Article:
Russia and the Russians by Geoffrey Hosking
A History

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Synopsis

From the Carpathians in the west to the Greater Khingan range in the east, a huge, flat expanse dominates the Eurasian continent. Here, over more than a thousand years, the history and destiny of Russia have unfolded. In a sweeping narrative, one of the English-speaking world's leading historians of Russia follows this story from the first emergence of the Slavs in the historical record in the sixth century C.E. to the Russians' persistent appearances in today's headlines. Hosking's is a monumental story of competing legacies, of an enormous power uneasily balanced between the ideas and realities of Asian empire, European culture, and Byzantine religion; of a constantly shifting identity, from Kievan Rus to Muscovy to Russian Empire to Soviet Union to Russian Federation, and of Tsars and leaders struggling to articulate that identity over the centuries.

With particular attention to non-Russian regions and ethnic groups and to Russia's relations with neighboring polities, Hosking lays out the links between political, economic, social, and cultural phenomena that have made Russia what it is--a world at once familiar and mysterious to Western observers. In a clear and engaging style, he conducts us through the Mongol invasions, the rise of autocracy, the reigns of Ivan the Terrible and Peter the Great, the battle against Napoleon, the emancipation of the serfs, the Crimean War, the Bolshevik Revolution, Stalin's reign of terror, the two World Wars, the end of the USSR, to today's war against Chechnya. Hosking's history is shot through with the understanding that becoming an empire has prevented Russia from becoming a nation and has perpetuated archaic personal forms of power. This book is the most penetrating and comprehensive account yet of what such a legacy has meant--to Russia, and to the world.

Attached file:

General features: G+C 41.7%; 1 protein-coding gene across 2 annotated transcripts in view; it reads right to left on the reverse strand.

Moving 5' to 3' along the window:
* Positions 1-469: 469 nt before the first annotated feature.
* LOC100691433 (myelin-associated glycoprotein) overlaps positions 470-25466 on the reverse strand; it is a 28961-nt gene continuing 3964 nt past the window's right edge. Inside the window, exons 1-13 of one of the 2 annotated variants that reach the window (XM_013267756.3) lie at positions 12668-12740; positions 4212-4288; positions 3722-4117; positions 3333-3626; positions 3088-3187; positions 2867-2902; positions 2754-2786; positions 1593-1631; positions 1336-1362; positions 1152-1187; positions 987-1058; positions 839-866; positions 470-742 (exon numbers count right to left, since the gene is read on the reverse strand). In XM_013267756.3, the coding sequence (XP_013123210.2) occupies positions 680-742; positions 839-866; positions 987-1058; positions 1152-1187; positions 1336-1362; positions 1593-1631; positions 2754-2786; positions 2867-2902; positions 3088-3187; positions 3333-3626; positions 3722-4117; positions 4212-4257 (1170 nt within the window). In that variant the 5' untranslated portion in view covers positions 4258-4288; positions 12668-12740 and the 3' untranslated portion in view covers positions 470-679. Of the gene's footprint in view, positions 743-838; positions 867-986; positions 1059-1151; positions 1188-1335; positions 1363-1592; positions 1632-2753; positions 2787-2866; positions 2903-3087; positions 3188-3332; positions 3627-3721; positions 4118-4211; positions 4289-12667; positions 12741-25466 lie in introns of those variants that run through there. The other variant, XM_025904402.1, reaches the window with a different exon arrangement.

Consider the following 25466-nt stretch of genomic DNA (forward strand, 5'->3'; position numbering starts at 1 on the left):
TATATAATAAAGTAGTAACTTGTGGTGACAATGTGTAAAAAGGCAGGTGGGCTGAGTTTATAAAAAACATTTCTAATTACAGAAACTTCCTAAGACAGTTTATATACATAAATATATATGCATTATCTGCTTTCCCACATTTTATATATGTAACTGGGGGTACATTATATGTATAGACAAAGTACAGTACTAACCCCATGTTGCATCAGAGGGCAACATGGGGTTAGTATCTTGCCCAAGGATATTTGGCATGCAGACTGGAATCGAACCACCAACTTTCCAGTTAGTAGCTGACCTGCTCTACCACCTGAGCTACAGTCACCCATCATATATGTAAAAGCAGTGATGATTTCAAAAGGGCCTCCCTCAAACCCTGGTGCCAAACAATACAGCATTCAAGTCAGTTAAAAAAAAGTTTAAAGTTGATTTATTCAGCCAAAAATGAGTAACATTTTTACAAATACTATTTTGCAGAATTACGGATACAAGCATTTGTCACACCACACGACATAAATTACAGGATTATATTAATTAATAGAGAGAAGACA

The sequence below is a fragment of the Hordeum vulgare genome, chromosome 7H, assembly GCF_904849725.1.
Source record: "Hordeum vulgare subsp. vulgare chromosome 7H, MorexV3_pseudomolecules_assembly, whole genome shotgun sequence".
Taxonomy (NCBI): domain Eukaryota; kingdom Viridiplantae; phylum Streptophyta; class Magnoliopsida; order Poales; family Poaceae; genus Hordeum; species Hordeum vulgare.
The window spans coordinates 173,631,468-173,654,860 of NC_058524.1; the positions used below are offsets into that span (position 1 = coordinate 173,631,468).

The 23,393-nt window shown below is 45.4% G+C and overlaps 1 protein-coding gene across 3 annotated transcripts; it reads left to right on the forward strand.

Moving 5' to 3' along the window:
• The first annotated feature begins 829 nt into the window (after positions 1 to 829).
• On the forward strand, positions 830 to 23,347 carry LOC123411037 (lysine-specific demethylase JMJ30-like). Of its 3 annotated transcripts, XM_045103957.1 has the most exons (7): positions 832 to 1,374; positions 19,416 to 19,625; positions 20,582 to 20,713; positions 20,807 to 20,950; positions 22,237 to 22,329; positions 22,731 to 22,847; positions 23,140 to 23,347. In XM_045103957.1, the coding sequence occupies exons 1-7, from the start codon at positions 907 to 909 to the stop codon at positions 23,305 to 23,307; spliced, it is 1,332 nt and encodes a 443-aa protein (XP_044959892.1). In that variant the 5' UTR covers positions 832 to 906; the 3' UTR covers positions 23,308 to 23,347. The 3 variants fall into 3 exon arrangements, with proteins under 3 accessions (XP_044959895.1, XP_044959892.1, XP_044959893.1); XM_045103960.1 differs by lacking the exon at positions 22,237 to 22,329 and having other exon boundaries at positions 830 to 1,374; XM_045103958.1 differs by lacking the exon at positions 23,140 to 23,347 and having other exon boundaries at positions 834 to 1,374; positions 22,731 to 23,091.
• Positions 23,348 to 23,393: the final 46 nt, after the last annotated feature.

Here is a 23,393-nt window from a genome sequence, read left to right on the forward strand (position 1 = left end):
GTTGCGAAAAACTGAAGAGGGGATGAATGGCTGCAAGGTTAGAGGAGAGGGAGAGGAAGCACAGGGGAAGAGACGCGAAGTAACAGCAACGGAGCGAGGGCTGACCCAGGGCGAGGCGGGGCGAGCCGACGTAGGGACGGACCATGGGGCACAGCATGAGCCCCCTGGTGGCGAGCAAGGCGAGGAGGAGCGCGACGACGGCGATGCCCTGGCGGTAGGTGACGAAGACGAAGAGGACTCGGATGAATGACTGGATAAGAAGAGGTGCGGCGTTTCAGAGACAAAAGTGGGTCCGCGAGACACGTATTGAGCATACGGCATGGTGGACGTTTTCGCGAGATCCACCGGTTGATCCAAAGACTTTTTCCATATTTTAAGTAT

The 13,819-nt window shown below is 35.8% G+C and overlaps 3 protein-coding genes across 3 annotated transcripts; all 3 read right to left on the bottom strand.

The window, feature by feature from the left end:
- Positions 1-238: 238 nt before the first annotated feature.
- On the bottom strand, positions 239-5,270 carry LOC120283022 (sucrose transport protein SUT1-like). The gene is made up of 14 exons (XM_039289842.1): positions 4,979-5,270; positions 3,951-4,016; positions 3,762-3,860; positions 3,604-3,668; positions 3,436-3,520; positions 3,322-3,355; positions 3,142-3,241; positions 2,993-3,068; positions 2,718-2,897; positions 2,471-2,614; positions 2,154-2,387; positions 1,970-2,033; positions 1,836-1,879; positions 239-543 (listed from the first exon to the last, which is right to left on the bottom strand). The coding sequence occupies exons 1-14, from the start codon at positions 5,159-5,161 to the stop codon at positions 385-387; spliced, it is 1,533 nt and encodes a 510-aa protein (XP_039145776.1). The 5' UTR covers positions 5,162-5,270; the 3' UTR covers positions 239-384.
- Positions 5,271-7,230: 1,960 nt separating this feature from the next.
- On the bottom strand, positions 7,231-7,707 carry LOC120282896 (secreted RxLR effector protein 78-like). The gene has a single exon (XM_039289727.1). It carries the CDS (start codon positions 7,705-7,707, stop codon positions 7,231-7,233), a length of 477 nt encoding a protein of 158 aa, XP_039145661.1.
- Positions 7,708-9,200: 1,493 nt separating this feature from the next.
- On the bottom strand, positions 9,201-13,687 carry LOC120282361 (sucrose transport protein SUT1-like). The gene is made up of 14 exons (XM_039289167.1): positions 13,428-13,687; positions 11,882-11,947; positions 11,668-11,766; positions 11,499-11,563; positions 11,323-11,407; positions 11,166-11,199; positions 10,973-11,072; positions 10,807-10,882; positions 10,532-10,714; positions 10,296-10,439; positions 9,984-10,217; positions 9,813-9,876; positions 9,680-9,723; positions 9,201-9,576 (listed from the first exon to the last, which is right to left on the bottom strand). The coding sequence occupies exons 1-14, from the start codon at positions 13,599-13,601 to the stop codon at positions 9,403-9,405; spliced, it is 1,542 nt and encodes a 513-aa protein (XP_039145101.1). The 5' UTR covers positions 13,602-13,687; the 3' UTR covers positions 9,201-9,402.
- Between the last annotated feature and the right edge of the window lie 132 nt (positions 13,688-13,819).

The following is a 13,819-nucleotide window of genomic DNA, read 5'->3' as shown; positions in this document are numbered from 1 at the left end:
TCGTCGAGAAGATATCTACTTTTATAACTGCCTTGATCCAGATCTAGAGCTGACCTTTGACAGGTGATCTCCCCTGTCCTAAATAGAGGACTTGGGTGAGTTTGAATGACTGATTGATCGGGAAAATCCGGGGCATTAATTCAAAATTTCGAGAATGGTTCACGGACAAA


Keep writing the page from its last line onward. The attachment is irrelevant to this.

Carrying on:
About Geoffrey Hosking

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Geoffrey Hosking is retired Professor of Russian History at the University College London.
 
Published January 1, 2001 by ALLEN LANE. 608 pages
Genres: History, Travel. Non-fiction

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Kirkus Reviews

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of London) builds on the central question posed in Russia: People and Empire 1552–1917 (1997): How do the Russians define themselves—by geography, language, culture, or empire?

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Publishers Weekly

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To demonstrate that Russia's recent political and socioeconomic problems do not mean that she need no longer be taken seriously... as threat or as potential ally, Hosking ambitiously and diligentl

May 21 2001 | Read Full Review of Russia and the Russians: A Hi...

The Guardian

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Russia and the Russians Geoffrey Hosking Allen Lane The Penguin Press £25, pp736 When Geoffrey Hosking was given the chair of Russian history at London University 17 years ago, he was one of a tiny group of Britons who had spent time in the country he taught about.

Jun 10 2001 | Read Full Review of Russia and the Russians: A Hi...

Publishers Weekly

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Demonstrating a thorough knowledge of Western and Russian sources, he covers the main topics in imperial Russian history: the rise of the Russian state, the peasantry, imperial expansion, the church, the army, the nobility and more.

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Publishers Weekly

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Additionally, Hosking attributes the sharp increase of orphans during the 1930s primarily to civil war, collectivization and urbanization, noting, ""clearly it was also linked to the legislative weakening of the family"" (i.e., the legalization of abortion, civil marriage, divorce and equal prope...

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